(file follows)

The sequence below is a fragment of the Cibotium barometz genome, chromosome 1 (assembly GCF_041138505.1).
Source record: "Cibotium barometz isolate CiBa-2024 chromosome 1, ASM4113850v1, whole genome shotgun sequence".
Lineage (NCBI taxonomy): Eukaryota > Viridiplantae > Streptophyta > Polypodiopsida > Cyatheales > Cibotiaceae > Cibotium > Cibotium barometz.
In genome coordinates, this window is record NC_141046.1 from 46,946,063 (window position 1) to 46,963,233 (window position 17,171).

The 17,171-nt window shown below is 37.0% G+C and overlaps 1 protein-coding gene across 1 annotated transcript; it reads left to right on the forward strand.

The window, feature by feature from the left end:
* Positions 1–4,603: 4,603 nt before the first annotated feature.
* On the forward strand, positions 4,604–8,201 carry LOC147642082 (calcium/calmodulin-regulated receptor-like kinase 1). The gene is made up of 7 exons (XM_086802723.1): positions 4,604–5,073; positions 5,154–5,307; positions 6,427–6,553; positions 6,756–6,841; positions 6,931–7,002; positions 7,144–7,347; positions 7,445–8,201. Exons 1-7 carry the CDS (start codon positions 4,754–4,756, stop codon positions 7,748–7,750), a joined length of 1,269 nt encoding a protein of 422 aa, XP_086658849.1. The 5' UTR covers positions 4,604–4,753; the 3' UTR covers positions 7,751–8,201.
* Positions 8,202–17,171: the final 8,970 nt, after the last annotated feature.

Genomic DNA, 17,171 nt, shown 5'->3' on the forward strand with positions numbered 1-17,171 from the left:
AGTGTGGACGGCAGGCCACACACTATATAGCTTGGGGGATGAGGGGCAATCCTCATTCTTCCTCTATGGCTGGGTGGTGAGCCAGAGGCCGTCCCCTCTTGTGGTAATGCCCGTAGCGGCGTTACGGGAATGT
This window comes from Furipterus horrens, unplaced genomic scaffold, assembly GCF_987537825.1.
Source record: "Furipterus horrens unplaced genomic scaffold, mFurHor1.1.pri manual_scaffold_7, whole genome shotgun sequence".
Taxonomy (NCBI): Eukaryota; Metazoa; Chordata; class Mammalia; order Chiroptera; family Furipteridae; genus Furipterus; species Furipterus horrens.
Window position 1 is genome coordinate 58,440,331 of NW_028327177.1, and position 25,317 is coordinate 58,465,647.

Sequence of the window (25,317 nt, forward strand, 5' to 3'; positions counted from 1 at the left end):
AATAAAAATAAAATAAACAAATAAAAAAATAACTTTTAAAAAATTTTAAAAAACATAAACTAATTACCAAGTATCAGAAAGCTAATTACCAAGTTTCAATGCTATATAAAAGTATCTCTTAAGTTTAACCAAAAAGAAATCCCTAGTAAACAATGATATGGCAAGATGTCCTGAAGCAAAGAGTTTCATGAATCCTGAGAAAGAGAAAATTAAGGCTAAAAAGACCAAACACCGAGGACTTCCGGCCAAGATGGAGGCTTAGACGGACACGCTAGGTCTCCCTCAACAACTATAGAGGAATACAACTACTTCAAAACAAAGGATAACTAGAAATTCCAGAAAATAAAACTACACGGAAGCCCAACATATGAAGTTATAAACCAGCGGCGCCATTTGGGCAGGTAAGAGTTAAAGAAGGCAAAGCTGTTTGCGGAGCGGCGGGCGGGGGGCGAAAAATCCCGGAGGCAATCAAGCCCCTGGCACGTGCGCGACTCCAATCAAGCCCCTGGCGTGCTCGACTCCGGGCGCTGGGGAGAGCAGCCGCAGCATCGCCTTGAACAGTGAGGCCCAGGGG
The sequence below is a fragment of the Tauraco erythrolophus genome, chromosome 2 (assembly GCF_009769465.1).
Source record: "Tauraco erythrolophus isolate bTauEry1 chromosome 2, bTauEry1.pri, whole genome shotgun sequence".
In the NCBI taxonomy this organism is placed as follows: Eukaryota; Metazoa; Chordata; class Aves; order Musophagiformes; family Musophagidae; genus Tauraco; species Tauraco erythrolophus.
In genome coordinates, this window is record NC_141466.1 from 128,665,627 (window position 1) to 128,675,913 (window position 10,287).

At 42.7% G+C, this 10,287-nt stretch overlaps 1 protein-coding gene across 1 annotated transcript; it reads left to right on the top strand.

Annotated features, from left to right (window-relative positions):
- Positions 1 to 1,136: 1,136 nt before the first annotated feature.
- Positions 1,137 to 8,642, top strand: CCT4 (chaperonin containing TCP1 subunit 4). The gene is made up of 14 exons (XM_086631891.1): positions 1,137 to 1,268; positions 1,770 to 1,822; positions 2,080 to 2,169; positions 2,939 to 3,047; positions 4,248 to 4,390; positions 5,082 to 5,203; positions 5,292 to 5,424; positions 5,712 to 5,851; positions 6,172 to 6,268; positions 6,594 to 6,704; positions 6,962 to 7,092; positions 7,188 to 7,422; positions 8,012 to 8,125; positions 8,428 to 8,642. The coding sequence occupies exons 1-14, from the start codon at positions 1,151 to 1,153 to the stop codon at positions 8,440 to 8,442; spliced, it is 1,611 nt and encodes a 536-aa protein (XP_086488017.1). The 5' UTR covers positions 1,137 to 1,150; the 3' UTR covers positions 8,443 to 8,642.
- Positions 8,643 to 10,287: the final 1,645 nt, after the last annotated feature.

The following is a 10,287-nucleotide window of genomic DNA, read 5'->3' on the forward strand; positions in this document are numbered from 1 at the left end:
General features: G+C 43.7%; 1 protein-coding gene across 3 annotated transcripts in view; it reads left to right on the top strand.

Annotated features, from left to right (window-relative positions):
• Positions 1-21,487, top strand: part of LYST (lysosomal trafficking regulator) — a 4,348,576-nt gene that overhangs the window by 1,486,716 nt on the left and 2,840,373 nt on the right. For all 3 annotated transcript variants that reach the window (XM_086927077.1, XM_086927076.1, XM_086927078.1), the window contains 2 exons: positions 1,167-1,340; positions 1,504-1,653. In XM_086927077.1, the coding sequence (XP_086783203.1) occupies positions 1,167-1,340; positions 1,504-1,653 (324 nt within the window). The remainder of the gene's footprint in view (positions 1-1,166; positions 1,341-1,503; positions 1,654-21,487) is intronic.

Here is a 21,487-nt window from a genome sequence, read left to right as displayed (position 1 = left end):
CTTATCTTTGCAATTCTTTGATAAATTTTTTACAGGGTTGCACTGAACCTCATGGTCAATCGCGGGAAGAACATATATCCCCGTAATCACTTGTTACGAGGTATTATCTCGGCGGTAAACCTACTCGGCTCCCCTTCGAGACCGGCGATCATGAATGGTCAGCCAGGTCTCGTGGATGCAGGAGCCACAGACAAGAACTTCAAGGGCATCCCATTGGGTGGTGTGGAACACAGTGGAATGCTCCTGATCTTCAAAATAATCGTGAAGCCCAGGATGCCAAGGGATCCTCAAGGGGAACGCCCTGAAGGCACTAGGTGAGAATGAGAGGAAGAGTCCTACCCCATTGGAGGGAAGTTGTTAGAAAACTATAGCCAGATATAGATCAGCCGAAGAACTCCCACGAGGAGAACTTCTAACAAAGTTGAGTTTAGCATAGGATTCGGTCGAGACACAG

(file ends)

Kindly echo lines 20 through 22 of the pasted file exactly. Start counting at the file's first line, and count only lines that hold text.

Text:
In the NCBI taxonomy this organism is placed as follows: Eukaryota; Metazoa; Chordata; class Aves; order Musophagiformes; family Musophagidae; genus Tauraco; species Tauraco erythrolophus.
In genome coordinates, this window is record NC_141466.1 from 128,665,627 (window position 1) to 128,675,913 (window position 10,287).

At 42.7% G+C, this 10,287-nt stretch overlaps 1 protein-coding gene across 1 annotated transcript; it reads left to right on the top strand.